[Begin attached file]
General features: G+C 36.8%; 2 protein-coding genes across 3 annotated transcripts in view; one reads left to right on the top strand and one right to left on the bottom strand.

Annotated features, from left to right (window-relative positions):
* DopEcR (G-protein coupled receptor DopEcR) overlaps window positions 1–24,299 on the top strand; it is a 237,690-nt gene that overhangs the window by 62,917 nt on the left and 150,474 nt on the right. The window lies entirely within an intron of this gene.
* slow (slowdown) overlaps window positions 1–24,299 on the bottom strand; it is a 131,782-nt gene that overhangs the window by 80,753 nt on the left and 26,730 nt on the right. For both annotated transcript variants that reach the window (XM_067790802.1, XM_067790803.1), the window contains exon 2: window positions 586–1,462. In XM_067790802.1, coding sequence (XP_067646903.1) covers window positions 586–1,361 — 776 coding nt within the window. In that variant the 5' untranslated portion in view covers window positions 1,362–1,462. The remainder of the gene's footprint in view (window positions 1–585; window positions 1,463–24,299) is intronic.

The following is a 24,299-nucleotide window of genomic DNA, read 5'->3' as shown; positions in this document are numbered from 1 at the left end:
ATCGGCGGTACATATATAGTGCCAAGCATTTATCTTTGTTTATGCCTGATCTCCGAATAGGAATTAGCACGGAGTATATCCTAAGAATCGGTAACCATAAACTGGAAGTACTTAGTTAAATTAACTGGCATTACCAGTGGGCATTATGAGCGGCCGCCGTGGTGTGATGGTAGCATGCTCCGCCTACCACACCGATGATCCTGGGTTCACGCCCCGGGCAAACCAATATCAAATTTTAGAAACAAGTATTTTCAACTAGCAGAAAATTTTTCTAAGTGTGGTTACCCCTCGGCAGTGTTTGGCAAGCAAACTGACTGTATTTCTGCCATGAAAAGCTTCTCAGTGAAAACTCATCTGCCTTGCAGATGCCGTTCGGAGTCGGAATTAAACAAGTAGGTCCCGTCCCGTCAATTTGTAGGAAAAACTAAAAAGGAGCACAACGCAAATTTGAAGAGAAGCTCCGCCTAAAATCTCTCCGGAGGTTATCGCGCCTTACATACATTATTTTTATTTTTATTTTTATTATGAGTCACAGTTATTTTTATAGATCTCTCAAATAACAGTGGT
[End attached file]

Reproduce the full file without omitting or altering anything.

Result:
General features: G+C 36.8%; 2 protein-coding genes across 3 annotated transcripts in view; one reads left to right on the top strand and one right to left on the bottom strand.

Annotated features, from left to right (window-relative positions):
* DopEcR (G-protein coupled receptor DopEcR) overlaps window positions 1–24,299 on the top strand; it is a 237,690-nt gene that overhangs the window by 62,917 nt on the left and 150,474 nt on the right. The window lies entirely within an intron of this gene.
* slow (slowdown) overlaps window positions 1–24,299 on the bottom strand; it is a 131,782-nt gene that overhangs the window by 80,753 nt on the left and 26,730 nt on the right. For both annotated transcript variants that reach the window (XM_067790802.1, XM_067790803.1), the window contains exon 2: window positions 586–1,462. In XM_067790802.1, coding sequence (XP_067646903.1) covers window positions 586–1,361 — 776 coding nt within the window. In that variant the 5' untranslated portion in view covers window positions 1,362–1,462. The remainder of the gene's footprint in view (window positions 1–585; window positions 1,463–24,299) is intronic.

The following is a 24,299-nucleotide window of genomic DNA, read 5'->3' as shown; positions in this document are numbered from 1 at the left end:
ATCGGCGGTACATATATAGTGCCAAGCATTTATCTTTGTTTATGCCTGATCTCCGAATAGGAATTAGCACGGAGTATATCCTAAGAATCGGTAACCATAAACTGGAAGTACTTAGTTAAATTAACTGGCATTACCAGTGGGCATTATGAGCGGCCGCCGTGGTGTGATGGTAGCATGCTCCGCCTACCACACCGATGATCCTGGGTTCACGCCCCGGGCAAACCAATATCAAATTTTAGAAACAAGTATTTTCAACTAGCAGAAAATTTTTCTAAGTGTGGTTACCCCTCGGCAGTGTTTGGCAAGCAAACTGACTGTATTTCTGCCATGAAAAGCTTCTCAGTGAAAACTCATCTGCCTTGCAGATGCCGTTCGGAGTCGGAATTAAACAAGTAGGTCCCGTCCCGTCAATTTGTAGGAAAAACTAAAAAGGAGCACAACGCAAATTTGAAGAGAAGCTCCGCCTAAAATCTCTCCGGAGGTTATCGCGCCTTACATACATTATTTTTATTTTTATTTTTATTATGAGTCACAGTTATTTTTATAGATCTCTCAAATAACAGTGGT